“Courtesy dictates some polite response here, perhaps something along the lines of “it’s a pleasure to meet you”, but given our current circumstances…” He waved a hand in a vague sort of way.
“I understand,” I told him.
We fell quiet as we neared the mouth of the forest trail, our hearts beating as one, our strides perfectly even thanks to the fact that we were the same height after all. I wanted to say something more, if only to keep him talking. I liked the sound of his voice. Would like it even without the bond. His rich timbre and careful cadence were soothing. I needed soothing right now. But I had no idea what to say. I’m sorry this happened to us? Do you and your family really control all of Boston? My head was filled with the rumors I’d heard of them.
He broke the silence when we reached the trailhead. “I hope it’s not an inconvenience, but I gave my keys to my brother so that he and Sarah can find somewhere to speak in private as well.”
Sarah must have been the name of his brother’s mate. “It’s fine. We can go to my truck. Besides, before we can talk, I have to tell my parents. I can’t let them find out what happened from someone else.” My stomach sank at the thought. “You don’t have to come with me. I can swing back here and pick you up after.”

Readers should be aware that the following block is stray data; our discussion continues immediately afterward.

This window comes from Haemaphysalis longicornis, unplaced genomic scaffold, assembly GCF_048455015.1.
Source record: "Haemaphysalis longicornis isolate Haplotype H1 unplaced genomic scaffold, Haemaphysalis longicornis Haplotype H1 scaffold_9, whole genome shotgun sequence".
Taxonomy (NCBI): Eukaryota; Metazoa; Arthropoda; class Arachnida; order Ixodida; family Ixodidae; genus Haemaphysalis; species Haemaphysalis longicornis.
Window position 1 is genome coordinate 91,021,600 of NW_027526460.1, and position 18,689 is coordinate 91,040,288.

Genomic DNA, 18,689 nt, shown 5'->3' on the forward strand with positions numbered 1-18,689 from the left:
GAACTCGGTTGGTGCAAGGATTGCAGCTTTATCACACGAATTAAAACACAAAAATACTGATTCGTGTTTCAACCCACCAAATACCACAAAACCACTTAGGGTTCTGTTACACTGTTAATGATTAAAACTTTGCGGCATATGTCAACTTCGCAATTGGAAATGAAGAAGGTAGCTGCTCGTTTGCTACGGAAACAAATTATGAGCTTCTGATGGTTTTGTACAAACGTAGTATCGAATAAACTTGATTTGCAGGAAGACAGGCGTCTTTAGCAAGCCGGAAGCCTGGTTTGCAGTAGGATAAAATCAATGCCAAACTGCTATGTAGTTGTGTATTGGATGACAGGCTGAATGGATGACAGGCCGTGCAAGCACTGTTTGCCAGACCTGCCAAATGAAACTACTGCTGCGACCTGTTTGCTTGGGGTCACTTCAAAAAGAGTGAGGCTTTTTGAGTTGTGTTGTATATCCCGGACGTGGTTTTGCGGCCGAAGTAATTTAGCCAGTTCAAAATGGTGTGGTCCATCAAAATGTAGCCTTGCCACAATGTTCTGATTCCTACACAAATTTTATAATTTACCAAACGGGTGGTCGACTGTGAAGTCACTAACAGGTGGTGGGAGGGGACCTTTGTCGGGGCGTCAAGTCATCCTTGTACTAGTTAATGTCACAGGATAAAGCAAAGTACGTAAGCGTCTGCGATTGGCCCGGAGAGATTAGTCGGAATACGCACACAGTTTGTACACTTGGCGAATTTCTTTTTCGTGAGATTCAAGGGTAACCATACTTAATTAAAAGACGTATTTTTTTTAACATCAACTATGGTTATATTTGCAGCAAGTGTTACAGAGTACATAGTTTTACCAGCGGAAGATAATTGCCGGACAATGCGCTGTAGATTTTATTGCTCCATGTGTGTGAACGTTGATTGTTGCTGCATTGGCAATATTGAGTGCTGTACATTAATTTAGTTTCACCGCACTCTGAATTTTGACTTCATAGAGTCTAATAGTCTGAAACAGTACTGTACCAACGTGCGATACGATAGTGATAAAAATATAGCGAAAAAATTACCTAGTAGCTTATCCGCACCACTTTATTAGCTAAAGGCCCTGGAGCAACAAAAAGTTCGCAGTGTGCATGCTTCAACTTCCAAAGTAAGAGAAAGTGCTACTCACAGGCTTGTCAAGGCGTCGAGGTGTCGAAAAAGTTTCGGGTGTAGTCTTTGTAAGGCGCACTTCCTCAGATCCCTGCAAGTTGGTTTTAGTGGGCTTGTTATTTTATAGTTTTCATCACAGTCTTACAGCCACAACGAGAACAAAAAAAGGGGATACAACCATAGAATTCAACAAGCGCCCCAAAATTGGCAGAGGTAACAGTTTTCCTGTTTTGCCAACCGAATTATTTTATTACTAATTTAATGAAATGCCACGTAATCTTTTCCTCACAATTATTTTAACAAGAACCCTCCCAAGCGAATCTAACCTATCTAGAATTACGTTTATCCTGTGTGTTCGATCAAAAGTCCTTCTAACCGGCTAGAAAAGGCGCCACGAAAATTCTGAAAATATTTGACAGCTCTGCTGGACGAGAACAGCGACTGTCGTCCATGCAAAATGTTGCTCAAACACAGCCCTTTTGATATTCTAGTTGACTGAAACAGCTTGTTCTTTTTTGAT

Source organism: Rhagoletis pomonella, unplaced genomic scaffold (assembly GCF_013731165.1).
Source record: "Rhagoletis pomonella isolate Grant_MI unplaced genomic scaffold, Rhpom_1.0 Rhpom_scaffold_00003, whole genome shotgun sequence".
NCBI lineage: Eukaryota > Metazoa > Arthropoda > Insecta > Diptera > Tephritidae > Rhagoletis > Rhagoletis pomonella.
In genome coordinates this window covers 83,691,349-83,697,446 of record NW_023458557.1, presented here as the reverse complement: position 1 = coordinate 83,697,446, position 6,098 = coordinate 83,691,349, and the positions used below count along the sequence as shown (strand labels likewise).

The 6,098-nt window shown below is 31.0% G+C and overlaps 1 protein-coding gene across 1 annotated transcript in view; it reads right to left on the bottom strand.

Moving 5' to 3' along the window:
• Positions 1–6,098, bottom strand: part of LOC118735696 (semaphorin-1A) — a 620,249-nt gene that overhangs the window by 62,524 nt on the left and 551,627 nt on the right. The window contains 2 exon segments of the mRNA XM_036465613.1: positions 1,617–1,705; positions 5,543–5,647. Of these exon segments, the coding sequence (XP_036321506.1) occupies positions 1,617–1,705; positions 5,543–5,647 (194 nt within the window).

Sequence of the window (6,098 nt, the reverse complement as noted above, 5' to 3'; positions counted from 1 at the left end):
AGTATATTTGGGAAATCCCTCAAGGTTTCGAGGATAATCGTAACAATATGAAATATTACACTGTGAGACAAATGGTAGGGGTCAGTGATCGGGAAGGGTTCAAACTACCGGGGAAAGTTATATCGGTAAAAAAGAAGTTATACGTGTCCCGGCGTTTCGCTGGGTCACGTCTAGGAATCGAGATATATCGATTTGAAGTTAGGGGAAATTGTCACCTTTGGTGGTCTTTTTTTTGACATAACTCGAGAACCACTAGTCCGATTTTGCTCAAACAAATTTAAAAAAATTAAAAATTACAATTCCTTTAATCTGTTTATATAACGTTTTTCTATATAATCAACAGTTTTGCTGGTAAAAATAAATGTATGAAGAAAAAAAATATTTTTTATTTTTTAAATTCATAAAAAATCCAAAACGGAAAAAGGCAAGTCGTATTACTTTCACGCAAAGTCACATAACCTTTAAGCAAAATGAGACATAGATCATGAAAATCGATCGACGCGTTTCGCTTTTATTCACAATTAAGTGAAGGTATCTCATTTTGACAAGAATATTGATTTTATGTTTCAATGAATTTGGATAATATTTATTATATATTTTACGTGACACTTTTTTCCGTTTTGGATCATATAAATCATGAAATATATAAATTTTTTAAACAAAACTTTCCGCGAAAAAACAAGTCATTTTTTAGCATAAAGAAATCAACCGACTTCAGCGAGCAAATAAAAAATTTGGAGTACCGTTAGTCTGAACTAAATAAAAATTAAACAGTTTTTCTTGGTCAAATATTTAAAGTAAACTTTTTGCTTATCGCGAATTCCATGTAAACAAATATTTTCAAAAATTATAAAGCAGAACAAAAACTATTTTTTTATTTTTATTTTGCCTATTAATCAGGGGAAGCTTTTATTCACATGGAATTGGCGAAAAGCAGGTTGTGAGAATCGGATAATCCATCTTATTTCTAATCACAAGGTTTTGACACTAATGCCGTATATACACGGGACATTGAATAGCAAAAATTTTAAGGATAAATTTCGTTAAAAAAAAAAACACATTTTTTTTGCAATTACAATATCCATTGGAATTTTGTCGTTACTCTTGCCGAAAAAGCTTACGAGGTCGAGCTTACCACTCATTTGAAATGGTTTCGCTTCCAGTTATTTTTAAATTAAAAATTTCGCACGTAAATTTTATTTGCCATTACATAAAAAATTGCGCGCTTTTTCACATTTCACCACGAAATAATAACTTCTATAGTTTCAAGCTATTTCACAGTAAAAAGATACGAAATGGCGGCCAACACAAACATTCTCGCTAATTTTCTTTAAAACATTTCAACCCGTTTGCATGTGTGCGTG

He glanced at the unfamiliar forest around him. “I believe I would prefer to accompany you.” A small, humorless smile tugged at the corners of his full lips. “I didn’t think to bring security with us on this little venture, and the Kolbeck name is one that often inspires animosity and antagonism in our kind.”
“Then maybe I should leave you here,” I said. “I might get lucky and someone will break our bond for me.”
The only way out of a bond was death.
His gaze latched onto me. Wariness and distrust filled my mind.
I sighed. “It was a joke.”
The feeling of distrust eased. Just a little. He looked away and began setting himself to rights, smoothing a hand over his hair, tightening his tie. Outward calm returned to him with every gesture.
What had the Goddess done to me? Why had she forced me to bond with a man who had no sense of humor? The hell did I do to deserve this?